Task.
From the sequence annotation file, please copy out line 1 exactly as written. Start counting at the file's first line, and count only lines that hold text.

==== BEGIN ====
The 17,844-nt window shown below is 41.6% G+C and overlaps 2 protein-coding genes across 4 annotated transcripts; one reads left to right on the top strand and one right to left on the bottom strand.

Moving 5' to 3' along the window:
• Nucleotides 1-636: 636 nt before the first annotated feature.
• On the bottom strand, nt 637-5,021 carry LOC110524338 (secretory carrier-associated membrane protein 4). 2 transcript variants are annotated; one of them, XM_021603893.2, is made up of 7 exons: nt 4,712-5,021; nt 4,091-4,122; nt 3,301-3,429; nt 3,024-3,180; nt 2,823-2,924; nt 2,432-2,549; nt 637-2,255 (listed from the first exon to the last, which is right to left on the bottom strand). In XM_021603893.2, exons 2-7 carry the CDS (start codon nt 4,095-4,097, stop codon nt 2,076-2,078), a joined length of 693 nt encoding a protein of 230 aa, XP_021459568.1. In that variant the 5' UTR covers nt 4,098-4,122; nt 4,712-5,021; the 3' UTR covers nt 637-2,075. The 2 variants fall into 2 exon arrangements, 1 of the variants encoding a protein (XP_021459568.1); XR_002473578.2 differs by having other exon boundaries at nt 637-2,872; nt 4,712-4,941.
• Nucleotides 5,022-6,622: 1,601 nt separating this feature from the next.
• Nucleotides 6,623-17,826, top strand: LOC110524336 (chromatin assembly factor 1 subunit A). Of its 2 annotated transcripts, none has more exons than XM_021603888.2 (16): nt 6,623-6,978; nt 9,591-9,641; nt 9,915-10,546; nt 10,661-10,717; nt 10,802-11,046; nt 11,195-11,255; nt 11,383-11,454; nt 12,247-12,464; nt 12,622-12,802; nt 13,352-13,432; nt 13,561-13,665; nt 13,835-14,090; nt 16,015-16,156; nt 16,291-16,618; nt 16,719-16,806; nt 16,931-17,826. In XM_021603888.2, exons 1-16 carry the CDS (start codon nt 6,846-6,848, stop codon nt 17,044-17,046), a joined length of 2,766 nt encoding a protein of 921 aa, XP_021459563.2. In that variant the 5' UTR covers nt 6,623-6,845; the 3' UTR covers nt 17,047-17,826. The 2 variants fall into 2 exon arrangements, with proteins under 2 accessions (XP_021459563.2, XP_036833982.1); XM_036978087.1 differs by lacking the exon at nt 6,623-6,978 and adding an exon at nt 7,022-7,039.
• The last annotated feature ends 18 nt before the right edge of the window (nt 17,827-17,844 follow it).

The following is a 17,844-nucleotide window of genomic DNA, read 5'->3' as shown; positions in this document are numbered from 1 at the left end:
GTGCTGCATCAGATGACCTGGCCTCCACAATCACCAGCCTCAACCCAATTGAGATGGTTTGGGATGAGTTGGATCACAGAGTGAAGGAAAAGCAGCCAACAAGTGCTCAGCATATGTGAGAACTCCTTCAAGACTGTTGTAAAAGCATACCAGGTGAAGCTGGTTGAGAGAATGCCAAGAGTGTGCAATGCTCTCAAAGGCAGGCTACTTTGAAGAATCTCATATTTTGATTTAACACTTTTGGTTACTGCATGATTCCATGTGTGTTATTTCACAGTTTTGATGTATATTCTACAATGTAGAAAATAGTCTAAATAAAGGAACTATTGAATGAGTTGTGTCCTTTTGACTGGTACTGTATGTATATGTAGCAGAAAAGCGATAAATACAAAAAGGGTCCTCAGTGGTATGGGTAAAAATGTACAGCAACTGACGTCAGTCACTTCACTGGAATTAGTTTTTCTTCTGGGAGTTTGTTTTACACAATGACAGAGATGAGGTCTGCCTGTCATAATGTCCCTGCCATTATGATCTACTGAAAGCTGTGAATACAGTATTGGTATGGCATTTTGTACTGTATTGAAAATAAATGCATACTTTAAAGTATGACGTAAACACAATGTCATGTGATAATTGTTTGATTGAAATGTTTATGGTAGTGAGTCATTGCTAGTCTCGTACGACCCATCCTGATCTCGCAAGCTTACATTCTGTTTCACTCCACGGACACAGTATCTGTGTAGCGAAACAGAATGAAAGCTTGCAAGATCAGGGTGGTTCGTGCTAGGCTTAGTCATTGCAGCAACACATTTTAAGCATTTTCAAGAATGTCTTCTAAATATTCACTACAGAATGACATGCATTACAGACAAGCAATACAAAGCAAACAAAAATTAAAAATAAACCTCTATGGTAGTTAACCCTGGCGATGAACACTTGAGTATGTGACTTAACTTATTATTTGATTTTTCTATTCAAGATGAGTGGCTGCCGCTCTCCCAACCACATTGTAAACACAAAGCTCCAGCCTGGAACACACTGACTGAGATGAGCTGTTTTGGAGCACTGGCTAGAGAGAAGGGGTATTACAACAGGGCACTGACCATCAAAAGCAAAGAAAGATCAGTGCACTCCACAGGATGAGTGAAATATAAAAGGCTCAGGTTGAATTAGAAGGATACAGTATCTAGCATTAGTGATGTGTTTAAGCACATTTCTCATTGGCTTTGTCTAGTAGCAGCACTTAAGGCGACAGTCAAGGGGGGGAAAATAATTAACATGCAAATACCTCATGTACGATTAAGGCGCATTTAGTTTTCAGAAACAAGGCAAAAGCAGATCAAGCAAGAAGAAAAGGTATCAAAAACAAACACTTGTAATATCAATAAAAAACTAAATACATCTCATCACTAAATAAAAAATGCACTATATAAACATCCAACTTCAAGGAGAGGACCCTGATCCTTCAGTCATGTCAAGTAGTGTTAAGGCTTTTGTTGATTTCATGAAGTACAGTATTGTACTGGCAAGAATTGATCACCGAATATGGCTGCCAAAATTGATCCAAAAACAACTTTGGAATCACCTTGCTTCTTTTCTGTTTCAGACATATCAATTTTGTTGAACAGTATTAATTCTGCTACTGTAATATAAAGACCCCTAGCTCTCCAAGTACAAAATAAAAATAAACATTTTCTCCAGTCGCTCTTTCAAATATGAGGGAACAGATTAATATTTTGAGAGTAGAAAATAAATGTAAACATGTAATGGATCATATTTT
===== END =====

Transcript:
The 17,844-nt window shown below is 41.6% G+C and overlaps 2 protein-coding genes across 4 annotated transcripts; one reads left to right on the top strand and one right to left on the bottom strand.